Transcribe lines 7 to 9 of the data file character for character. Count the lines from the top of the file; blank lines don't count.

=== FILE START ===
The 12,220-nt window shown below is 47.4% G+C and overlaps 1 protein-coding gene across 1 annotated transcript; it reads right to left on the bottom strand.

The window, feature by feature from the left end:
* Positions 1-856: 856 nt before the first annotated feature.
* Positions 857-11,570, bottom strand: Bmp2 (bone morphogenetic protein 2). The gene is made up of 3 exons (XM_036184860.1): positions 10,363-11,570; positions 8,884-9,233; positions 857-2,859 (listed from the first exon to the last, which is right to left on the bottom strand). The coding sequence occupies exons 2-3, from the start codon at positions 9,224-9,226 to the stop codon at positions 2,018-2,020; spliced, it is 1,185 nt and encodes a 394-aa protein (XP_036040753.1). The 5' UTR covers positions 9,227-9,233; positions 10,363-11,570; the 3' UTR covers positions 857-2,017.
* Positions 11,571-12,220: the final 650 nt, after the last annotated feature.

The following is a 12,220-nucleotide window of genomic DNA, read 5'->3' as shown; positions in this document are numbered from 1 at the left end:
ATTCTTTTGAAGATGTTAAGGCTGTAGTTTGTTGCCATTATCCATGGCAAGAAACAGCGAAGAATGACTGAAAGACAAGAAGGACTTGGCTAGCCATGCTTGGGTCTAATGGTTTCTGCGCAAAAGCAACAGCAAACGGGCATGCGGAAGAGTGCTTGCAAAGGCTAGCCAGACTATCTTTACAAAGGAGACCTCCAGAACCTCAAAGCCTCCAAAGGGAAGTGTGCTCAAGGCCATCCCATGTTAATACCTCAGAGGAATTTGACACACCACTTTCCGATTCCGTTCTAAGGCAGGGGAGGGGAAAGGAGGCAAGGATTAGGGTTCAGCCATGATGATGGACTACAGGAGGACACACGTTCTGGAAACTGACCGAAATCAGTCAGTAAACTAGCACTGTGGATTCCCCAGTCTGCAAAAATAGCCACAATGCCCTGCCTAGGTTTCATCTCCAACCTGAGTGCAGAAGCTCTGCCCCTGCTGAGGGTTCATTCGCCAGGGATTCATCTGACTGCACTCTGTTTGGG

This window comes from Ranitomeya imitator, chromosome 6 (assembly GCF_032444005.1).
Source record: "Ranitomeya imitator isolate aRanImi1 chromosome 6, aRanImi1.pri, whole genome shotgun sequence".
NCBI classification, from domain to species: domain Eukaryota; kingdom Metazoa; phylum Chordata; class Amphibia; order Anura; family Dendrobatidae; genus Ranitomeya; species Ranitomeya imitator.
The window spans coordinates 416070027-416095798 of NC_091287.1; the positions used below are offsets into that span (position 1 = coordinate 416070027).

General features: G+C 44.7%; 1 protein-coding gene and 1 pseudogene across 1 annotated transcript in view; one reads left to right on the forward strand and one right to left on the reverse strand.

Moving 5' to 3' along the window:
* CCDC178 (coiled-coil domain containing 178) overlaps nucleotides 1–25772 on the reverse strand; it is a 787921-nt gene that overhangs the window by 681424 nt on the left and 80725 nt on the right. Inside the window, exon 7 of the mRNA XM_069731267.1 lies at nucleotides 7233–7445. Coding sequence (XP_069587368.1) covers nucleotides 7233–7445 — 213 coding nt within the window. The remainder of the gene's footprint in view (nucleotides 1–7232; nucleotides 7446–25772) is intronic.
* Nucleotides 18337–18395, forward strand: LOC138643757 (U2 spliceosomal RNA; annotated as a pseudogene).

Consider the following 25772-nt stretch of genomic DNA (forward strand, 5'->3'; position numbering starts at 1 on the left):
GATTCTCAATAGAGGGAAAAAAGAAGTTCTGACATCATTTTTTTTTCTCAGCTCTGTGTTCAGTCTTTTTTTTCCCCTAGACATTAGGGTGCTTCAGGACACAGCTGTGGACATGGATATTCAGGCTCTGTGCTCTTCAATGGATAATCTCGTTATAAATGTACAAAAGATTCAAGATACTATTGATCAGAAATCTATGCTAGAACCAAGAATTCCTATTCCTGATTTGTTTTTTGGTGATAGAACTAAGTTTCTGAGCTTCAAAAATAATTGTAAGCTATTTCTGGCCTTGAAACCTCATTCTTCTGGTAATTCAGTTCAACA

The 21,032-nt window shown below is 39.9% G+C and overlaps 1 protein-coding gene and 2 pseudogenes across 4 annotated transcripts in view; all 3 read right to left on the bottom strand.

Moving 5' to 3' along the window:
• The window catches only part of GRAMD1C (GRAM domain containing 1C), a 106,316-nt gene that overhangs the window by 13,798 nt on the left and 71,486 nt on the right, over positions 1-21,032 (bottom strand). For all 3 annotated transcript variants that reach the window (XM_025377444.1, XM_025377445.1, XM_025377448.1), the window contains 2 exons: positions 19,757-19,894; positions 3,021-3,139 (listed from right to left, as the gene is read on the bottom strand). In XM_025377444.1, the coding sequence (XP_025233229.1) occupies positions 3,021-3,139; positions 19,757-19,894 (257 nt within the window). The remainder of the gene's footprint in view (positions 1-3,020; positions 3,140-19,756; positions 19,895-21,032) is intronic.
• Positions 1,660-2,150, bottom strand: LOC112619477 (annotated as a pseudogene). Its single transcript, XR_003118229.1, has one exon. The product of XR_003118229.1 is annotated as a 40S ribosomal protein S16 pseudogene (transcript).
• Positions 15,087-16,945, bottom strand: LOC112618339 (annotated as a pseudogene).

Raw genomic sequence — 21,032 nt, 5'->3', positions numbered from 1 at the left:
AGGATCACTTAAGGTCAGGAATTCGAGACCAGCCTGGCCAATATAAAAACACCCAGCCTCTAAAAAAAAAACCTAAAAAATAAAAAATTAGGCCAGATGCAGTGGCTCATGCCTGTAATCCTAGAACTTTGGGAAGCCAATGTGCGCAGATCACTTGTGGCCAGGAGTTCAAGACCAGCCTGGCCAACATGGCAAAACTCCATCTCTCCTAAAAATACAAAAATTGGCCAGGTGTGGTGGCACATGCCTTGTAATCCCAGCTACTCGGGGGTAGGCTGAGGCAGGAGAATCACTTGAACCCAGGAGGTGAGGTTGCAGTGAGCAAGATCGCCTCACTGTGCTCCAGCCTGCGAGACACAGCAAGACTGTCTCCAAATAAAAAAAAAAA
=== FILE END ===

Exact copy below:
ATTCTTTTGAAGATGTTAAGGCTGTAGTTTGTTGCCATTATCCATGGCAAGAAACAGCGAAGAATGACTGAAAGACAAGAAGGACTTGGCTAGCCATGCTTGGGTCTAATGGTTTCTGCGCAAAAGCAACAGCAAACGGGCATGCGGAAGAGTGCTTGCAAAGGCTAGCCAGACTATCTTTACAAAGGAGACCTCCAGAACCTCAAAGCCTCCAAAGGGAAGTGTGCTCAAGGCCATCCCATGTTAATACCTCAGAGGAATTTGACACACCACTTTCCGATTCCGTTCTAAGGCAGGGGAGGGGAAAGGAGGCAAGGATTAGGGTTCAGCCATGATGATGGACTACAGGAGGACACACGTTCTGGAAACTGACCGAAATCAGTCAGTAAACTAGCACTGTGGATTCCCCAGTCTGCAAAAATAGCCACAATGCCCTGCCTAGGTTTCATCTCCAACCTGAGTGCAGAAGCTCTGCCCCTGCTGAGGGTTCATTCGCCAGGGATTCATCTGACTGCACTCTGTTTGGG

This window comes from Ranitomeya imitator, chromosome 6 (assembly GCF_032444005.1).
Source record: "Ranitomeya imitator isolate aRanImi1 chromosome 6, aRanImi1.pri, whole genome shotgun sequence".